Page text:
Tag Archives: Grief

Grief + Caffeine =

Woe is me, woe is me

For my true love is dead.

She woke up one morning

With one fewer head.

It cannot be real!

It must be a fake!

I’m angry as hell

Thanks to someone’s mistake!

Oh, what would I give

To return her to life?

Oh what’s the use anyway?

Let’s get on with life.

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Well, as you may have noticed the “Daily” of the Daily Travesty has been shattered.  Yesterday, I did not make a post, as my internet went out.  Thus, to make it up to you and to express my grief, I wrote a short story about, well, grief.  I hope it shows just how terrible I feel through black humor and false sincerity, and the poetry will return tomorrow.


With a disheartening plop, a jewelry store receipt lodged itself onto the side of a gum-plastered dumpster.

“Just my luck,” muttered Sidney. “I can’t even throw away a receipt correctly.”

Sidney stewed on these thoughts as he walked the three blocks to Marek’s Pawn Shop, his hand still clutching the ring in his pocket. The guards in front of the Christian Science Reading Room gave him sympathetic nods as he passed. A few children ran in front of him chasing after a runaway soccer ball. Sidney picked one of them up and threw him over a fence.

Why should he care? He had bigger problems. Besides, soccer was a dumb sport anyway.

The ringer of the bell fell onto the floor with an unpleasantly familiar plop, followed by a cheery, yet out of place, tinkle of metal on cement. A stray crow, somehow trapped in the musty shop, took it upon itself to loot what was left of the dismal bell, loosing a bored squawk as it did.

“That’s the third bell this week! Damn Chinese, steal our jobs and don’t even give a decent product.”

That was Marek, cheerful as ever. Today though, Sidney could empathize with the scrawny ex-marine, even going so far as too ignore his smell until the end of the coming transaction.

Sidney dropped the ring unceremoniously onto the glass counter.

“Damn them Chinese, eh?”

“Yeah, can’t even give a robotic crow the standards to only steal the shiny knockers.”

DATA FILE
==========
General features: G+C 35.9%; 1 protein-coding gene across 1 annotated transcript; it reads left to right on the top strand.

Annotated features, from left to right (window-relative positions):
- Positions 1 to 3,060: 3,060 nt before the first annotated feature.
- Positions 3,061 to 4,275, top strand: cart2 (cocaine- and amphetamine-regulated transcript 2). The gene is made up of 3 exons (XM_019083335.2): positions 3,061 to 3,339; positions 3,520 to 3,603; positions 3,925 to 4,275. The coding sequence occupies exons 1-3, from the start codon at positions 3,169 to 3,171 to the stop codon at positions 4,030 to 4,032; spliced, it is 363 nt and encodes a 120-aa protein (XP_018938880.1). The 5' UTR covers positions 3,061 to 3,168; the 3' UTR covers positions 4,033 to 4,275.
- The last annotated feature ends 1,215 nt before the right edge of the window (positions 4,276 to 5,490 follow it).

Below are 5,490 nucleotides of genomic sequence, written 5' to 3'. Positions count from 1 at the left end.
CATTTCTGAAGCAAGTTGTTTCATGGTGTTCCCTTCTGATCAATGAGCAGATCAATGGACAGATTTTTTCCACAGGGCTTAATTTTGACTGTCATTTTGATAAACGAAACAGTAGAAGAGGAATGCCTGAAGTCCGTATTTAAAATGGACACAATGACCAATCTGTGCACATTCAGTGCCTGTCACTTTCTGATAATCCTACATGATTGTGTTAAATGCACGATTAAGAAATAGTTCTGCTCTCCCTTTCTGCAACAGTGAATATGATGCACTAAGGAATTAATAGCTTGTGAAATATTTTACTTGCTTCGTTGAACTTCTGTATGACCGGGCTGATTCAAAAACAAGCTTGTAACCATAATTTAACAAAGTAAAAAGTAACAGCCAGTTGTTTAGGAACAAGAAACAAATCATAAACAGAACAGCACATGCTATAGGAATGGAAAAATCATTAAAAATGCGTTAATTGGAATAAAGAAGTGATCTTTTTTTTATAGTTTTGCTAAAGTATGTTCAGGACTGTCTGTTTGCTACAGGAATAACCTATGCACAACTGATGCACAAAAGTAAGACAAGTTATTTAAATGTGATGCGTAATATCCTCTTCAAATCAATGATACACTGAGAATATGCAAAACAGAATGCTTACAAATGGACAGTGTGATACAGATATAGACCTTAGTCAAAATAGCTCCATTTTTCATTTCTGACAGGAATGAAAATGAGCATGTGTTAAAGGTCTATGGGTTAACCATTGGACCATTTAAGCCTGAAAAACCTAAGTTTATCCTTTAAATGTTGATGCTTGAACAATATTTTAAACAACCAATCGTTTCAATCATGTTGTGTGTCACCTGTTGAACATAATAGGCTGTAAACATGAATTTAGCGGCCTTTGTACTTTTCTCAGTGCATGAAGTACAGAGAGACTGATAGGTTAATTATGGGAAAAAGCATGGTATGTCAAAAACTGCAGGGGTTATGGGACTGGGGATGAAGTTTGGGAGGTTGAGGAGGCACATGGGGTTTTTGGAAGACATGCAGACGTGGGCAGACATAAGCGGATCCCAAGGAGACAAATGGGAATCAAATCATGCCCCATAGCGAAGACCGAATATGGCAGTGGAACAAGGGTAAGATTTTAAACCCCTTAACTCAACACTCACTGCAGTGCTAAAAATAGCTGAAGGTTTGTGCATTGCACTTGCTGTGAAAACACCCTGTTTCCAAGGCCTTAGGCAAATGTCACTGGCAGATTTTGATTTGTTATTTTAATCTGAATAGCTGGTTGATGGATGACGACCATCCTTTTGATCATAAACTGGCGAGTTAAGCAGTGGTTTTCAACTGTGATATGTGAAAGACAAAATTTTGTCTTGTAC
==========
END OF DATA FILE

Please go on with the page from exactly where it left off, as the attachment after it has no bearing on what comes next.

As Marek spat on the ceiling, as he had the unusual tendency of doing, Sidney managed a bitter laugh.

“So, fifty for the ring?” Marek asked.

“I can’t believe you’d even ask that. I’ll go no less than four hundred!”

“Two fifty, and only because I understand what you’ve been through.”

“I can get five hundred from the store I bought it at easy. I’m offering it for four because I like you.”

“You like me? No wonder she left you. You got no brains.”

“That was rude on too many levels to count.”

“Hey, you’re lucky to be rid of her. Bitch.”


Sidney sighed and turned to the door, slowly walking towards it as he did, signifying the beginning of the bargaining ritual he and Marek knew so well.

“Okay man, two hundred.”

“One eighty, and you can be assured on my continuing support of this establishment.”

Marek shook his head and gave a giggle of morbid laughter, spitting out a tooth as he did.

“You got a deal.”


“I didn’t know crows ate teeth,” Sidney said quietly.  “Or diamond rings, for that matter.”


Sidney left the shop, shivered his way to the slimy ATM at 44th and Main, withdrew his $400, and returned to Marek’s once again.

“Still got the .38?” he asked.

“Sure thing. It’s four hundred, like we said.”

“Here you are.”

“Well, nice knowing you Sid.”


As Sidney rounded the back of the Pawn Shop and kicked the receipt from it’s gum-ridden spot on the dumpster’s side, he gave Mary one last thought.

“Sorry to have disappointed you.”

Then he put his last purchase to his head and pulled the trigger.

It was a pity that Sidney hadn’t the brains nor the luck to have bought a bullet. As he sat, the reality of his dismal existence setting in, a bruised child carrying a soccer ball spat on him as he walked by. A small crow devoured the sticky receipt at his feet before flying away.  As it flew above Sidney’s head, a bolt of lightning struck the bird, and it died for a man who was destined to live a long, long life.  Tears finally broke the walls that Sidney has spent his life building.

Somewhere overhead, a spider died of boredom.

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